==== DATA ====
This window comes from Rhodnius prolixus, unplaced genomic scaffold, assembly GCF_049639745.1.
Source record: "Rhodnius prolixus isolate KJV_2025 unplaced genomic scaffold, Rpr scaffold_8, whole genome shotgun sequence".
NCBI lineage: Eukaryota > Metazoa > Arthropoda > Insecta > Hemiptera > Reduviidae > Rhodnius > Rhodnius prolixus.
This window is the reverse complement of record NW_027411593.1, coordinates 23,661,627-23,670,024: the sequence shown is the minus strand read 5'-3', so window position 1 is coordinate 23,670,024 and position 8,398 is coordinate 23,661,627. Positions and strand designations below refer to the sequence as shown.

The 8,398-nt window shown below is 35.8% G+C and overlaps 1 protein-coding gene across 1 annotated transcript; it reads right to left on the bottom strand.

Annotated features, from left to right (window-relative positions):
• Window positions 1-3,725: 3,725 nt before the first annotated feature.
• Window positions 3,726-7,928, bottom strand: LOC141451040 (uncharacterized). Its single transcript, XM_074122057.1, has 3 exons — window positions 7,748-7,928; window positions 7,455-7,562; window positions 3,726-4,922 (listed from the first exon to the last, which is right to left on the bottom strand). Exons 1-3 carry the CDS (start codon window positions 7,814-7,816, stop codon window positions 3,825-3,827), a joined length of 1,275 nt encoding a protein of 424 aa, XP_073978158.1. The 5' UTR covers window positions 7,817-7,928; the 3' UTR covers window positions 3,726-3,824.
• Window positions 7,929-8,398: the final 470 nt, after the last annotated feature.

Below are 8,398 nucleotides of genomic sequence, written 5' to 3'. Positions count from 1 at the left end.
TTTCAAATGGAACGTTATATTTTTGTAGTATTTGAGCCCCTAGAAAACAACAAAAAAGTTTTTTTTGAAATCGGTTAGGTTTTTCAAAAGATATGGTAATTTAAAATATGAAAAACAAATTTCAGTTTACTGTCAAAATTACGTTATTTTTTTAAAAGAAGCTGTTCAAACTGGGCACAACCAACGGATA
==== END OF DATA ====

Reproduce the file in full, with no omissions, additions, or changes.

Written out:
This window comes from Rhodnius prolixus, unplaced genomic scaffold, assembly GCF_049639745.1.
Source record: "Rhodnius prolixus isolate KJV_2025 unplaced genomic scaffold, Rpr scaffold_8, whole genome shotgun sequence".
NCBI lineage: Eukaryota > Metazoa > Arthropoda > Insecta > Hemiptera > Reduviidae > Rhodnius > Rhodnius prolixus.
This window is the reverse complement of record NW_027411593.1, coordinates 23,661,627-23,670,024: the sequence shown is the minus strand read 5'-3', so window position 1 is coordinate 23,670,024 and position 8,398 is coordinate 23,661,627. Positions and strand designations below refer to the sequence as shown.

The 8,398-nt window shown below is 35.8% G+C and overlaps 1 protein-coding gene across 1 annotated transcript; it reads right to left on the bottom strand.

Annotated features, from left to right (window-relative positions):
• Window positions 1-3,725: 3,725 nt before the first annotated feature.
• Window positions 3,726-7,928, bottom strand: LOC141451040 (uncharacterized). Its single transcript, XM_074122057.1, has 3 exons — window positions 7,748-7,928; window positions 7,455-7,562; window positions 3,726-4,922 (listed from the first exon to the last, which is right to left on the bottom strand). Exons 1-3 carry the CDS (start codon window positions 7,814-7,816, stop codon window positions 3,825-3,827), a joined length of 1,275 nt encoding a protein of 424 aa, XP_073978158.1. The 5' UTR covers window positions 7,817-7,928; the 3' UTR covers window positions 3,726-3,824.
• Window positions 7,929-8,398: the final 470 nt, after the last annotated feature.

Below are 8,398 nucleotides of genomic sequence, written 5' to 3'. Positions count from 1 at the left end.
TTTCAAATGGAACGTTATATTTTTGTAGTATTTGAGCCCCTAGAAAACAACAAAAAAGTTTTTTTTGAAATCGGTTAGGTTTTTCAAAAGATATGGTAATTTAAAATATGAAAAACAAATTTCAGTTTACTGTCAAAATTACGTTATTTTTTTAAAAGAAGCTGTTCAAACTGGGCACAACCAACGGATA